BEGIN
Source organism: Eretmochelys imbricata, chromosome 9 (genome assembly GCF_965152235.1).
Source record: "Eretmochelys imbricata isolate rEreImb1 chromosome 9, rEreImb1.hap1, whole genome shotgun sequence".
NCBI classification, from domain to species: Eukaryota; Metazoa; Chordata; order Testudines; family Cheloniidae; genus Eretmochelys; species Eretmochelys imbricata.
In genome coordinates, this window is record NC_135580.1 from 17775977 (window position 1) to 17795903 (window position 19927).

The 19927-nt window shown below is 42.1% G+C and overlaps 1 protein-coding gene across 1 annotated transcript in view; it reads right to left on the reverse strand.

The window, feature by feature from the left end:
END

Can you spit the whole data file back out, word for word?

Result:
Source organism: Eretmochelys imbricata, chromosome 9 (genome assembly GCF_965152235.1).
Source record: "Eretmochelys imbricata isolate rEreImb1 chromosome 9, rEreImb1.hap1, whole genome shotgun sequence".
NCBI classification, from domain to species: Eukaryota; Metazoa; Chordata; order Testudines; family Cheloniidae; genus Eretmochelys; species Eretmochelys imbricata.
In genome coordinates, this window is record NC_135580.1 from 17775977 (window position 1) to 17795903 (window position 19927).

The 19927-nt window shown below is 42.1% G+C and overlaps 1 protein-coding gene across 1 annotated transcript in view; it reads right to left on the reverse strand.

The window, feature by feature from the left end: